Fact 40. Reviews are both technical and sociological, and both factors must be accommodated.


Fact 41. Maintenance typically consumes 40-80 percent of software costs. It is probably the most important life cycle phase of software.

Fact 42. Enhancements represent roughly 60 percent of maintenance costs.

Fact 43. Maintenance is a solution, not a problem.

Fact 44. Understanding the existing product is the most difficult task of maintenance.

Fact 45. Better methods lead to MORE maintenance, not less.

3. About Quality.


Fact 46. Quality IS: a collection of attributes.

Fact 47. Quality is NOT: user satisfaction, meeting requirements, achieving cost/schedule, or reliability.


Fact 48. There are errors that most programmers tend to make.

Fact 49. Errors tend to cluster.

Fact 50. There is no single best approach to software error removal.

Fact 51. Residual errors will always persist. The goal should be to minimize or eliminate severe errors.


Fact 52. Efficiency stems more from good design than good coding.

Fact 53. High-order-language code can be about 90 percent as efficient as comparable assembler code.

Fact 54. There are tradeoffs between size and time optimization.

4. About Research.

Fact 55. Many researchers advocate rather than investigate.


5. About Management.

Fallacy 1. You can't manage what you can't measure.

Fallacy 2. You can manage quality into a software product.


Fallacy 3. Programming can and should be egoless.

Tools and Techniques.

Fallacy 4. Tools and techniques: one size fits all.

Fallacy 5. Software needs more methodologies.


Fallacy 6. To estimate cost and schedule, first estimate lines of code.

About the Life Cycle.


Fallacy 7. Random test input is a good way to optimize testing.


Fallacy 8. “Given enough eyeballs, all bugs are shallow”.


Fallacy 9. The way to predict future maintenance cost and to make product replacement decisions is to look at past cost data.

7. About Education.

Fallacy 10. You teach people how to program by showing them how to write programs.

About the Author.
Index. 0321117425T09232002


When I first heard that Bob Glass was going to write this book and model it after my 201 Principles of Software Development, I was a bit worried. After all, Bob is one of the best writers in the industry, and he would provide tough competition for my book. And then, when Bob asked me to write his foreword, I became even more worried; after all, how can I endorse a book that seems to compete directly with one of mine? Now that I have read Fifty-Five Facts, I am pleased and honored (and no longer worried!) to have the opportunity to write this foreword.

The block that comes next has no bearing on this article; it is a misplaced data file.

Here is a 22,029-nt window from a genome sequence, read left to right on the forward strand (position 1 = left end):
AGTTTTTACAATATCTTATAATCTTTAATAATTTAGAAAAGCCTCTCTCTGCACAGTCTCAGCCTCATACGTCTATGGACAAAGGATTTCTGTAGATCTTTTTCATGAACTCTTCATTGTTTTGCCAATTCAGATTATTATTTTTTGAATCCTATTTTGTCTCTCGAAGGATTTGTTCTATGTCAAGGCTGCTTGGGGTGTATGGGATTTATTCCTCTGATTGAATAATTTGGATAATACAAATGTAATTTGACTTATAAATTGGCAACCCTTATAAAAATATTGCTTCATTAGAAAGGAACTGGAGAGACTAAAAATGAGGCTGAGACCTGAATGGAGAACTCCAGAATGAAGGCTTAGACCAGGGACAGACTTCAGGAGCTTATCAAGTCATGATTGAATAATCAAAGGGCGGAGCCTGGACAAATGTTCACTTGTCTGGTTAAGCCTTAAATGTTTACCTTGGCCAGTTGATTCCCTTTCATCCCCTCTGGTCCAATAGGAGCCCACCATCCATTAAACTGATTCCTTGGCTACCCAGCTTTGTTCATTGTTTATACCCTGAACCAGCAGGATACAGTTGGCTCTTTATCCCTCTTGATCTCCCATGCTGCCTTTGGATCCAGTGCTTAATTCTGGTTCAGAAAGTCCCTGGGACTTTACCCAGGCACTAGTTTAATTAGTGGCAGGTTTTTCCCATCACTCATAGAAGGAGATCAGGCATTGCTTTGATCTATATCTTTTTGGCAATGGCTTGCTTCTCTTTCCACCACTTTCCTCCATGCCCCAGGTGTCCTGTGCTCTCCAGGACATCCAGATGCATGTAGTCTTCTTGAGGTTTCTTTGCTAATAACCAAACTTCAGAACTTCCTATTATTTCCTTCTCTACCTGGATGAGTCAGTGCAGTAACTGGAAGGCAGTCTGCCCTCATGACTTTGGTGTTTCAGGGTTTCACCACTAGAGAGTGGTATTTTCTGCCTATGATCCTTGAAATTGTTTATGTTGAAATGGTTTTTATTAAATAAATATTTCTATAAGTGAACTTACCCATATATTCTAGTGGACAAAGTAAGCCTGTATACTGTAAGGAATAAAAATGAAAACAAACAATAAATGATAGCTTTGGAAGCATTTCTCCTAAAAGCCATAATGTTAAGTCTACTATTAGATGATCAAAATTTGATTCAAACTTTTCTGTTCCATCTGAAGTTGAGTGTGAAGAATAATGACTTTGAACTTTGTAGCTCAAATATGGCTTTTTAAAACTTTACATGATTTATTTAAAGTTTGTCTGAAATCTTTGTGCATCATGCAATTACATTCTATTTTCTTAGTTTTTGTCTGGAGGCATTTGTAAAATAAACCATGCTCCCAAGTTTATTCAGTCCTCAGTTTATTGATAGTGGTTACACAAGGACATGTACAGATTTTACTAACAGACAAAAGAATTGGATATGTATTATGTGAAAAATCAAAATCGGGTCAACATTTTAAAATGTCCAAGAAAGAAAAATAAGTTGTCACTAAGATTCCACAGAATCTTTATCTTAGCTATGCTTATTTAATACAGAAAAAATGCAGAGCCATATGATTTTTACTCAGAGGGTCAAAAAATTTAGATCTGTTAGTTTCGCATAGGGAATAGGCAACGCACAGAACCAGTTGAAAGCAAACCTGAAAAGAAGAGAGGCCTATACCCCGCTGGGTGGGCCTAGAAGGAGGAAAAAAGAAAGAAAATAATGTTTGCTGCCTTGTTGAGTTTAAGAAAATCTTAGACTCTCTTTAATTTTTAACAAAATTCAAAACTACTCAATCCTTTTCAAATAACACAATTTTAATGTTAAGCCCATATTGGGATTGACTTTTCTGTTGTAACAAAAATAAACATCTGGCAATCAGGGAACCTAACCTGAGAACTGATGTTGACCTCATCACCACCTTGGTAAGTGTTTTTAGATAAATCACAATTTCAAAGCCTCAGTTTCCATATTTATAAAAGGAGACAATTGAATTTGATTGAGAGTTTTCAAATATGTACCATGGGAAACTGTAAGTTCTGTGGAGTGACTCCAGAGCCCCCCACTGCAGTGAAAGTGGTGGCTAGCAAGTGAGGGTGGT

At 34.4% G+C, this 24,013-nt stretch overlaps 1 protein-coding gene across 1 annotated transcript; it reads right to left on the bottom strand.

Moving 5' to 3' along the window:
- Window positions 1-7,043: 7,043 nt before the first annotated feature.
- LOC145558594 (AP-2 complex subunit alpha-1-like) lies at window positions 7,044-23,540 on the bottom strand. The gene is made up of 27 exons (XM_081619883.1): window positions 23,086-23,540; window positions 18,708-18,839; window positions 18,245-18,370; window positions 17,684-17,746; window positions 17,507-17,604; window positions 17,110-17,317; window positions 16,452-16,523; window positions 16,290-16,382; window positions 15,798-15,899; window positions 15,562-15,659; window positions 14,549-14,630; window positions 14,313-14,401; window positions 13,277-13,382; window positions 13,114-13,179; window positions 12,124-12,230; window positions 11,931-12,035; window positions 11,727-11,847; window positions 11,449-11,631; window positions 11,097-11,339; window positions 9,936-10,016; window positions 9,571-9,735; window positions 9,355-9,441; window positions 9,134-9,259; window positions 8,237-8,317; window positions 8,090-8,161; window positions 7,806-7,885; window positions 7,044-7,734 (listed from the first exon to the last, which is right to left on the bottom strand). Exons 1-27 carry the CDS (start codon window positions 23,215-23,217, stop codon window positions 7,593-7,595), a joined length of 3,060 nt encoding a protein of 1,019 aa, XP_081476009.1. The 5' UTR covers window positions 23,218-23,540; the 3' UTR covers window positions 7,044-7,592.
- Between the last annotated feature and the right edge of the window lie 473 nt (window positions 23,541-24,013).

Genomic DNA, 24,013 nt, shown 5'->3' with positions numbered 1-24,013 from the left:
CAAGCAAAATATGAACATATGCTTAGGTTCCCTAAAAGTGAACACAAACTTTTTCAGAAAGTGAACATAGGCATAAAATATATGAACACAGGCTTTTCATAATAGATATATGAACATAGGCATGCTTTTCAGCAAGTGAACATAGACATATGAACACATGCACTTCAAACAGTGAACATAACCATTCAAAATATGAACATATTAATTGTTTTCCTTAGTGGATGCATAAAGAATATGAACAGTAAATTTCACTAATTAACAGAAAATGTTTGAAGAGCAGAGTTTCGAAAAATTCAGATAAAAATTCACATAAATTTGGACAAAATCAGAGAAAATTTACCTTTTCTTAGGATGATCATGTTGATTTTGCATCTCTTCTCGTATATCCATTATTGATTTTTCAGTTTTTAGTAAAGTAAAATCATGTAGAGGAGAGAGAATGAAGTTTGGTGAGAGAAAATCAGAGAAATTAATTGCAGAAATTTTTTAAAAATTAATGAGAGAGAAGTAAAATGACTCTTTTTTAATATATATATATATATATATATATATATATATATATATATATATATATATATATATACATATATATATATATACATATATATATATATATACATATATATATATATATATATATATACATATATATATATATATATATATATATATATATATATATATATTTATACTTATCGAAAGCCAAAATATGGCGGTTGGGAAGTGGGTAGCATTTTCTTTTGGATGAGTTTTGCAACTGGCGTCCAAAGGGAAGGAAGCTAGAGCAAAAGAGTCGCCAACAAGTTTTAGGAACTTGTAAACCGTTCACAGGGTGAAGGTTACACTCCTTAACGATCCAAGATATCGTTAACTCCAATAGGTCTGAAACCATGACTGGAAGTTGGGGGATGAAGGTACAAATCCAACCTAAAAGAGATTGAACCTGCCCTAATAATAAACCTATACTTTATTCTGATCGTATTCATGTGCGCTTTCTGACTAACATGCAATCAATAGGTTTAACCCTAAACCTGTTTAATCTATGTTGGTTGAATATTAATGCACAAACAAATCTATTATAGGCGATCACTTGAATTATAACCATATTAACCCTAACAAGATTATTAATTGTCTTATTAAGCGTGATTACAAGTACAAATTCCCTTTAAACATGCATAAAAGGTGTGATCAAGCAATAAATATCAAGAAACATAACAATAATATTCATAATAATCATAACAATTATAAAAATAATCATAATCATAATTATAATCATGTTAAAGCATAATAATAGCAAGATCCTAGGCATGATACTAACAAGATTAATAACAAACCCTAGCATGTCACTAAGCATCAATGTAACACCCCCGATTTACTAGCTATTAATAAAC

The software industry is in the same state of affairs that the pharmaceutical industry was in during the late nineteenth century. Sometimes it seems that we have more snake-oil salespeople and doomsayers than sensible folks practicing and preaching in our midst. Every day, we hear from somebody that they have discovered this great new cure for some insurmountable problem. Thus we have oft heard of quick cures for low efficiency, low quality, unhappy customers, poor communication, changing requirements, ineffective testing, poor management, and on and on. There are so many such pundits of the perfunctory that we sometimes wonder if perhaps some portion of the proclaimed panaceas are possibly practical. Who do we ask? Who in this industry can we trust? Where can we get the truth? The answer is Bob Glass.

Bob has had a history of providing us with short treatises on the many software disasters that have occurred over the years. I have been waiting for him to distill the common elements from these disasters so that we can benefit more easily from his many experiences. The 55 facts that Bob Glass discusses in this wonderful book are not just conjectures on his part. They are exactly what I have been waiting for: i.e., the wisdom gained by the author by examining in detail the hundreds of cases he has written about in the past.

The 55 facts that follow are likely to not be popular with all readers. Some are in direct opposition to the so-called “modern” ways of doing things. For those of you who wish to ignore the advice contained within these covers, I can only wish you the safest of journeys, but I fear for your safety. You are treading on well-trod territory, known to be full of mines, and many have destroyed their careers trying to pass. The best advice I can give you is to read any of Bob Glass’ earlier books concerning software disasters. For those of you who wish to follow the advice contained herein, you too are following a well-trod path. However this path is full of successful testimonies. It is a path of awareness and knowledge. Trust Bob Glass because he has been there before. He has had the privilege of analyzing his own successes and failures along with hundreds of others’ successes and failures. Stand on his shoulders, and you will more likely succeed in this industry. Ignore his advice and be prepared for Bob to call you in a few years to ask you about your project—to add it to his next compilation of software disaster stories.

Alan M. Davis, Spring, 2002